Irish SMEs not doing enough to protect customer data, report finds

Research shows pandemic has accelerated Ireland’s move towards cashless society

Six out of 10 Irish SMEs do not take any particular steps to protect customer data or do not know how to do so, despite 75 per cent of consumers harbouring concerns about the security of their personal information when shopping online.

According to new research from .IE, which manages Ireland’s online .ie address, just 15 per cent of SMEs use a firewall or antivirus software, while only 11 per cent use two-factor authentication. Just 4 per cent said they trained staff in cybersecurity best practice.

The findings are from .IE’s new report, Tipping Point 2022: Irish ecommerce and digital business in the post-Covid era, published in partnership with Digital Business Ireland.

The report shows that the pandemic has accelerated Ireland’s move towards cashlessness, as 62 per cent of consumers said they were using cash “significantly” or “somewhat” less since the start of the pandemic.


Two-thirds of those born between 1946 and 1964 said they were using cash less often, compared to 62 per cent of those born between 1981 and 1990.

Despite this, as many as 25 per cent of all Irish SMEs still only accept cash payments, a figure that rose to 35 per cent among businesses with less than five employees and 38 per cent among SMEs with a premises in Dublin.

About 55 per cent of consumers will prioritise online shopping in 2022, while 16 per cent will do most of their shopping online, and 39 per cent said they will shop for necessities in-store, such as groceries, but buy most other things online.


Digital-first shopping preferences were particularly popular among younger consumers. Just 29 per cent of millennials will do most of their shopping in-store in 2022 compared to 45 per cent of the total sample.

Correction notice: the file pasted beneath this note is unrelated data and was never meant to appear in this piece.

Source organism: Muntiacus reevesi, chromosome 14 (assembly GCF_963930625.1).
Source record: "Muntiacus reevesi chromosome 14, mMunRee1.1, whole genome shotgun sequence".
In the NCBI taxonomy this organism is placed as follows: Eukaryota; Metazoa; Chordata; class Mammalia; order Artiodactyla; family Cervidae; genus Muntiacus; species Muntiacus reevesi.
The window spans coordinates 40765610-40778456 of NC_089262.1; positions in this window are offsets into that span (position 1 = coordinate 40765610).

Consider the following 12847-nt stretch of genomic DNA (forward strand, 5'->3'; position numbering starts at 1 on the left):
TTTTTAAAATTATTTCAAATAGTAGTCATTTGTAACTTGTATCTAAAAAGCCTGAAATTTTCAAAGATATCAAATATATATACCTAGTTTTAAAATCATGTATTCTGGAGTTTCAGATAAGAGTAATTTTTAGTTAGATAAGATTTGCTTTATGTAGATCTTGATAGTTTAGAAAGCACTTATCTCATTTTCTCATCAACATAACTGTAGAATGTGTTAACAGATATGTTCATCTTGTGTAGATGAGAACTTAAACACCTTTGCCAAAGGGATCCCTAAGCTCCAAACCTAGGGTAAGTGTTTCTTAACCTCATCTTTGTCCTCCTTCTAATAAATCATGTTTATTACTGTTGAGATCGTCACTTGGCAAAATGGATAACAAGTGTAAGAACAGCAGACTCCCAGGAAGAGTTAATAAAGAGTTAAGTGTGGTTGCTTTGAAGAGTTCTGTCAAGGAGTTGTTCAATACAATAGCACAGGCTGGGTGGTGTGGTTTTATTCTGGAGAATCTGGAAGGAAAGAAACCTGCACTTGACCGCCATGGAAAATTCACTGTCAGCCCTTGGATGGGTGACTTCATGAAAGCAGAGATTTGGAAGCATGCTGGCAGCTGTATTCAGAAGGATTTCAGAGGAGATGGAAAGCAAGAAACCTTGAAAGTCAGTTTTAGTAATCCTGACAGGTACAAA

One-third of Generation Z consumers, born between 1997 and 2012, will do most of their shopping online compared to 16 per cent of the total sample.

Consumers said they continue to view international retailers as more competitive on price and range, but they consider Irish SMEs to be more trustworthy and more reliable and to have better delivery services.

Exactly three-quarters of SMEs have a website. Just over a third (34 per cent) have an online store. Of that figure, eight in 10 sell directly through a store on their own website.

Half of SMEs have invested in their online presence since the start of the pandemic. In the majority of cases, this has resulted in improved sales.

Among investing SMEs, 30 per cent said they are busier than before the pandemic and 36 per cent have been able to maintain the same level of pre-pandemic business.

Just over half (54 per cent) of SMEs said they are planning a significant digital investment in the next five years, with most focusing on launching a new website (23 per cent), improving their existing one (15 per cent), or building a dedicated app (13 per cent).

Colin Gleeson

Colin Gleeson

Colin Gleeson is an Irish Times reporter